The end of the week brought announcements on several Russian literary awards:
The 2011 NOSE Award went to Vladimir Sorokin for Метель (The Blizzard). A jury and experts publicly debated three finalists – The Blizzard, Pavel Nerler’s The Word and “Deed”, and Viktor Pelevin’s T – but lenta.ru reported that viewers chose the winner because the vote was tied after the jury and experts voted. Though I’m not a big fan of The Blizzard (previous post), I think its many literary references give it a certain homey appeal. I posted brief descriptions of NOSE Award longlisters here.
The Yury Kazakov Prize for best short story of the year went to Maksim Osipov for “Москва-Петрозаводск” (“Moscow-Petrozavodsk”), published in the journal Знамя. Osipov’s collection, Грех жаловаться (which I like thinking of as Can’t Complain), which looks like it mixes fiction and nonfiction, has been nominated for other awards, including the afore-mentioned NOSE Award. Other shortlisters for the Kazakov prize were Iurii Buida, Alisa Ganieva, Artur Kudashev, and German Sadulaev. Links to their stories are on OpenSpace.ru here.
Finally, the Belkin Prize announced the shortlist for its annual award, which recognizes the best повесть of the year. A brief digression since the “povest’” category is a little tricky: a loose translation of my Ozhegov dictionary definition calls a povest’ a narrative literary work that’s less complicated than a novel. When I write about povesti, I usually call them short novels or novellas. For reference, Sorokin’s Blizzard is a povest’ but his Oprichnik book is a novel, at least according to the books themselves. Related words include повествование/povestvovanie, which is storytelling, narrative, or narration.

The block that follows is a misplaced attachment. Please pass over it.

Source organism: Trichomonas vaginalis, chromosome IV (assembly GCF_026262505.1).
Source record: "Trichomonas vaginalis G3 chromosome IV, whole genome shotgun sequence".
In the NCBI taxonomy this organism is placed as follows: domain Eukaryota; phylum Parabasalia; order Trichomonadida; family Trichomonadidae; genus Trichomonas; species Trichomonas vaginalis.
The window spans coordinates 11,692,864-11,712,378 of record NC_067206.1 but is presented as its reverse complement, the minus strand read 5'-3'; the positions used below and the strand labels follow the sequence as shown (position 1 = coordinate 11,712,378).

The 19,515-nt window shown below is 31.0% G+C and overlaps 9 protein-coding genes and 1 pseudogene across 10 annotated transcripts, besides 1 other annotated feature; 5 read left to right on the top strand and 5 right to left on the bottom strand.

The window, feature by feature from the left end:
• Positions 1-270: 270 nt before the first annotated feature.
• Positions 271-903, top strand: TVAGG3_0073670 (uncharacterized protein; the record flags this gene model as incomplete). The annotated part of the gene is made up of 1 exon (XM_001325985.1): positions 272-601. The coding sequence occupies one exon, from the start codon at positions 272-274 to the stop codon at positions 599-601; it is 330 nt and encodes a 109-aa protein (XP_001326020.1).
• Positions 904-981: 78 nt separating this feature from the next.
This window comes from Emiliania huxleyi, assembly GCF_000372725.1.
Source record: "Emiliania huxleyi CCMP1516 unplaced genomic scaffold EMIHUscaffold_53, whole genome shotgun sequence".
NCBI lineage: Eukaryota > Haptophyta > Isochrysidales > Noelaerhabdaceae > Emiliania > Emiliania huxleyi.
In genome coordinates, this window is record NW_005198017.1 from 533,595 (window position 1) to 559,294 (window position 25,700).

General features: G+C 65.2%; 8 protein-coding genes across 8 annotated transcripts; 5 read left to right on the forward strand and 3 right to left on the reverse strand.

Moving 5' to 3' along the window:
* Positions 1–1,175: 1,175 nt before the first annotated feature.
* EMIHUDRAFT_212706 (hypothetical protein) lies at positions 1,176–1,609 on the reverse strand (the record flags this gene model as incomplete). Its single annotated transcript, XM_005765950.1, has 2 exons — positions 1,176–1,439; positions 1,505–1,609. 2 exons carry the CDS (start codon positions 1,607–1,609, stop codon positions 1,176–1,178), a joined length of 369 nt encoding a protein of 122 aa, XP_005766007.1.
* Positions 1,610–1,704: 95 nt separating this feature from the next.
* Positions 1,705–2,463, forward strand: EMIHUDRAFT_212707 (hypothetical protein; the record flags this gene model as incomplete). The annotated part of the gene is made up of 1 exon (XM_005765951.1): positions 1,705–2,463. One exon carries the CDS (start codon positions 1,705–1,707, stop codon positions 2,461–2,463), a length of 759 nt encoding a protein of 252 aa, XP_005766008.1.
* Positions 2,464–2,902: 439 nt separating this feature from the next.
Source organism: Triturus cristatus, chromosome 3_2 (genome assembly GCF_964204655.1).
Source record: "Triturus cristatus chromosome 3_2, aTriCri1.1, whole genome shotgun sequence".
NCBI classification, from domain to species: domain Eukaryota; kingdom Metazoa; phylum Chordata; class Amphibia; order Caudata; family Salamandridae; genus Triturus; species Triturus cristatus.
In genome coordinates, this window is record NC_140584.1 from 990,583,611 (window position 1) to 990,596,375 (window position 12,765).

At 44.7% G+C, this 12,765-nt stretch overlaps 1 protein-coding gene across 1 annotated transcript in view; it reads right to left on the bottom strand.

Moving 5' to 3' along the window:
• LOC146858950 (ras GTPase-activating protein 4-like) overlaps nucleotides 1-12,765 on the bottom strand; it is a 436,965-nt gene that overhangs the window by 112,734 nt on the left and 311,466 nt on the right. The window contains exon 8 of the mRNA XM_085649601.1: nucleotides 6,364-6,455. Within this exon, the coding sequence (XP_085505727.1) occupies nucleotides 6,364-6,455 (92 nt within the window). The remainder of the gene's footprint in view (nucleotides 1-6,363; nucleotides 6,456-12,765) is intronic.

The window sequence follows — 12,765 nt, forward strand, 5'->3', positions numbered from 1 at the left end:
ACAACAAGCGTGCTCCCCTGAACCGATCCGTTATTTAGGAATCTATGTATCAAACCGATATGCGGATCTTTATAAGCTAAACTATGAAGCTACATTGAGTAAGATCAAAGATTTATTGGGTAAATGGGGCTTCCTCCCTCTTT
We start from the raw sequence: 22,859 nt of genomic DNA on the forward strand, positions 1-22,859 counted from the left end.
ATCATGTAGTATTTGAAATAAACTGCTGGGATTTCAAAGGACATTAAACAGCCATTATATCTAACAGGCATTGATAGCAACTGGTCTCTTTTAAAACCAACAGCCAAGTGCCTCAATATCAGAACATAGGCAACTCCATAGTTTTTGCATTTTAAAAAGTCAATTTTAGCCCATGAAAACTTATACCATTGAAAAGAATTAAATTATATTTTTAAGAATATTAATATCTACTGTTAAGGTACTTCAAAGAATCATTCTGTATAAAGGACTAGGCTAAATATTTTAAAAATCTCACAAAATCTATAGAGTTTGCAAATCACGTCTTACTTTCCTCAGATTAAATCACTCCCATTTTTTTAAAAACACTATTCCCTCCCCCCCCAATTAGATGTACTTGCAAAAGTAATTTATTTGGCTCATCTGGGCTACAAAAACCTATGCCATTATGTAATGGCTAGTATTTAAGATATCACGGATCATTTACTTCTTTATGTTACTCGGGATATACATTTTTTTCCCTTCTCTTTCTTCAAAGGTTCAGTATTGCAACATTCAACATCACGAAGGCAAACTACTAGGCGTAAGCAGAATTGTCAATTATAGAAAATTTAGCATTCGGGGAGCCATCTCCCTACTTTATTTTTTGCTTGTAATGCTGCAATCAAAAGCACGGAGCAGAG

So… the Belkin nominees are Anna Nemzer for Плен (Captivity), Sergei Krasil’nikov for Critical Strike (love those English titles!), Afanasii Mamedov for У мента была собака (The Cop Had a Dog), Ivan Naumov for Мальчик с саблей (The Boy with the Sabre), and Alisa Ganieva (Gulla Khirachev) for Салам тебе, Долгат! (Salaam, Dolgat!). The only writer I’ve read thus far is Mamedov, whose Фрау Шрам (Frau Scar) I enjoyed last fall (previous post). As you can see from all the links, the shortlisted works are all available online in literary journals... this is where my new electronic reader will come in very handy!